I have twenty-six other pages of thoughts and doodles that sparked or will spark other thoughts and ideas that will find their way into the lifeblood of our school through the conversations and programs they will generate.  Ideas about alumni programs, development issues, effective communication, team-building and more.

In addition to the new ideas and people I was exposed to at the conference, it was also an opportunity to reconnect to old friends and colleagues and to take stock of where I am in the field and where our school sits in the marketplace.  Since this is a professional blog and not a personal blog (God bless those who have the time to do both!), suffice it to say that I am in a happy place.  More importantly for this forum, our school seems to be in a happy place as well.  There is so much more for us to do and to be – and I think the group of us who went together all came back similarly validated by what we do well (21st Century Learning, Website Marketing, and Governance for examples) and energized for the challenges ahead (Alumni Relations for example).  We are heading upwards and onwards into the future.  We, too, have a firm floor, but no ceiling on hopes and dreams.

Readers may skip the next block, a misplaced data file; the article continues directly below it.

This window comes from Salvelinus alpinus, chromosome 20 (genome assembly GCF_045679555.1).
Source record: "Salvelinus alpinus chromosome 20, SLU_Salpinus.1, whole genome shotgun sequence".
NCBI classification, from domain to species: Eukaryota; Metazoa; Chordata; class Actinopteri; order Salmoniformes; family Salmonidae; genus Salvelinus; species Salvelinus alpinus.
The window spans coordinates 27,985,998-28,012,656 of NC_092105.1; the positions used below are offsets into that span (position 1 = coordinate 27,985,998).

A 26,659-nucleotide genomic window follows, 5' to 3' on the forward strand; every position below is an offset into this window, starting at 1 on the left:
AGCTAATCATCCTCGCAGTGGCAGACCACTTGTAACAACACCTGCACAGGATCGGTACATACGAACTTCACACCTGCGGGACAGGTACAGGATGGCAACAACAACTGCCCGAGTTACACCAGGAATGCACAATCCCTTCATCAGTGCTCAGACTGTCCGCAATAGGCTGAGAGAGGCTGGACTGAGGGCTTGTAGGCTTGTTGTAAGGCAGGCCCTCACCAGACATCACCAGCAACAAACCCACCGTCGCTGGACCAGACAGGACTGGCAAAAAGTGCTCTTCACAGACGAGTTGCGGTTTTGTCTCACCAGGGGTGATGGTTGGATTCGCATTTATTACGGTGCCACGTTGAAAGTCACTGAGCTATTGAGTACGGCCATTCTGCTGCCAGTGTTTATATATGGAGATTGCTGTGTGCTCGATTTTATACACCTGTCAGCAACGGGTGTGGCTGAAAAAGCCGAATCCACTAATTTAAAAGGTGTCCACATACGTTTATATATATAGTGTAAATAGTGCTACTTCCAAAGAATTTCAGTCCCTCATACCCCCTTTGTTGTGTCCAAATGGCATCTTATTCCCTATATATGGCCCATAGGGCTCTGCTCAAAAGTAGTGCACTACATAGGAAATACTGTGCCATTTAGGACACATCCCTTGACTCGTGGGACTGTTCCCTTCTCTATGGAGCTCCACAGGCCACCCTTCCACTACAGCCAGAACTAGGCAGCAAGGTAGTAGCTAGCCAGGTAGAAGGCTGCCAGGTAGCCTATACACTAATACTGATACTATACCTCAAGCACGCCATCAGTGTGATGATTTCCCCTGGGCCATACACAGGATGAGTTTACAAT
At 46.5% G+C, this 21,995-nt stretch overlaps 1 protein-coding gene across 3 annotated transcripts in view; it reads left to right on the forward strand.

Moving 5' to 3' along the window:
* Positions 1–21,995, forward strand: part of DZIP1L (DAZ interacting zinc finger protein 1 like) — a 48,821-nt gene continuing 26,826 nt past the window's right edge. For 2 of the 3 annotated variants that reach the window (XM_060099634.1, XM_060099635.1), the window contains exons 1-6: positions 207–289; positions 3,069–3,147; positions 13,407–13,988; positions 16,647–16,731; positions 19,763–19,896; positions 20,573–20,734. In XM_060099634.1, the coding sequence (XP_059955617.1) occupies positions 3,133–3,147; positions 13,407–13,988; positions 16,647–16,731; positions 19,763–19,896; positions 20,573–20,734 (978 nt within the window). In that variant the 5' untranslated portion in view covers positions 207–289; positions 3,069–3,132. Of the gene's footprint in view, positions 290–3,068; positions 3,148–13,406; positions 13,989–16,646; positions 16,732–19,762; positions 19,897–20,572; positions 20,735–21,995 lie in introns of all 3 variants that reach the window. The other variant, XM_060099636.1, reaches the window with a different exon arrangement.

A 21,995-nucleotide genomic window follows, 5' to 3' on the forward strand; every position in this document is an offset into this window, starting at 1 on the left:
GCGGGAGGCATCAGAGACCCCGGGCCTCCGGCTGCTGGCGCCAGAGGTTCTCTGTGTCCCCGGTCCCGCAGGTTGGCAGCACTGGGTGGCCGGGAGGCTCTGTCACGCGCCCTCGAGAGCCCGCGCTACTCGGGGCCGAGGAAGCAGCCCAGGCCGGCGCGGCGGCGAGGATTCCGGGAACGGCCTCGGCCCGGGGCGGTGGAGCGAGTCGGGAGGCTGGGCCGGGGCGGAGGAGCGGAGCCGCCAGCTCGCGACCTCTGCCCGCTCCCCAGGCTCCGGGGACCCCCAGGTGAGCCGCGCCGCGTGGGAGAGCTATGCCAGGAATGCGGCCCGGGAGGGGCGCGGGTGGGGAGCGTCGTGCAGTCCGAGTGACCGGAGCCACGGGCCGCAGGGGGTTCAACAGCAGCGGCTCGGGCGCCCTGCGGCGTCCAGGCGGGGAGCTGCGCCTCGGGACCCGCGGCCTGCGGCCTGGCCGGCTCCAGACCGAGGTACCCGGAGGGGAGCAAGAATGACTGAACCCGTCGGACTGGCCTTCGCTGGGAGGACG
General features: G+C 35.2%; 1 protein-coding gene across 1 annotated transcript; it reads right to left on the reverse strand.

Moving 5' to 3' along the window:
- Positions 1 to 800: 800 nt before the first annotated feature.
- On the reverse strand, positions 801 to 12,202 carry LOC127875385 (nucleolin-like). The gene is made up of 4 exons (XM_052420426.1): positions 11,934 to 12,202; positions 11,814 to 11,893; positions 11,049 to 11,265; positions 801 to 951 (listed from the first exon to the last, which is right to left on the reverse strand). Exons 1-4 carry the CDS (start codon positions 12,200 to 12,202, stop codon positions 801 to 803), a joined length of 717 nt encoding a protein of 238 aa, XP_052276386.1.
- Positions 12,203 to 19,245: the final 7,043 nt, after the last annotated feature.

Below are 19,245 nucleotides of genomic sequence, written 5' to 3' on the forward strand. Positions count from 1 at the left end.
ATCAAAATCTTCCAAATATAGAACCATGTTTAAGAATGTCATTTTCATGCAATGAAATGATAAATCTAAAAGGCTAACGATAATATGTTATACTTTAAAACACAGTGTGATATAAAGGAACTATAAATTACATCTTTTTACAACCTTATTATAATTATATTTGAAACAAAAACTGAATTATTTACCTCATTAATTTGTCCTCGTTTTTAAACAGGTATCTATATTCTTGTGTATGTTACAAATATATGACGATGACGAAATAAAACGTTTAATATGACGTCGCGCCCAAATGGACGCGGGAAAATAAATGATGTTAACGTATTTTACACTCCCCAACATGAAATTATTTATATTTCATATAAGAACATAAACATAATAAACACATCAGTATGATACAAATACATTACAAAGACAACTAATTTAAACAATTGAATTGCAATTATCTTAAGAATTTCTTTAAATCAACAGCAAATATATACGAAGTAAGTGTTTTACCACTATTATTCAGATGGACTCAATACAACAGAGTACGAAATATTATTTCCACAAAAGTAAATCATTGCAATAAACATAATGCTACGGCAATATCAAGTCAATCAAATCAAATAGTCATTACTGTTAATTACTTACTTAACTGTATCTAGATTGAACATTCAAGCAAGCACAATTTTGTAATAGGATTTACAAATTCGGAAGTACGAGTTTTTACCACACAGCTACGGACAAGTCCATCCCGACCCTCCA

I tried to make good on my promise to explore the power of Twitter by both tweeting on a much more regular basis and by lending my voice, through Twitter, to the general conversation that both was and is taking place through the #pejeassembly “hash-tag”.  If you follow that last link you can view the collective wit and wisdom of all those who had something to share from the conference and if you have a Twitter account you can join in the fun.  As I began to explore in my last blogpost, these conversations are part of the public record, as are all the tweets ever tweeted on Twitter (say that five times fast!).  As always, I invite your comments and contributions to that and any other conversation in whatever way you find most comfortable.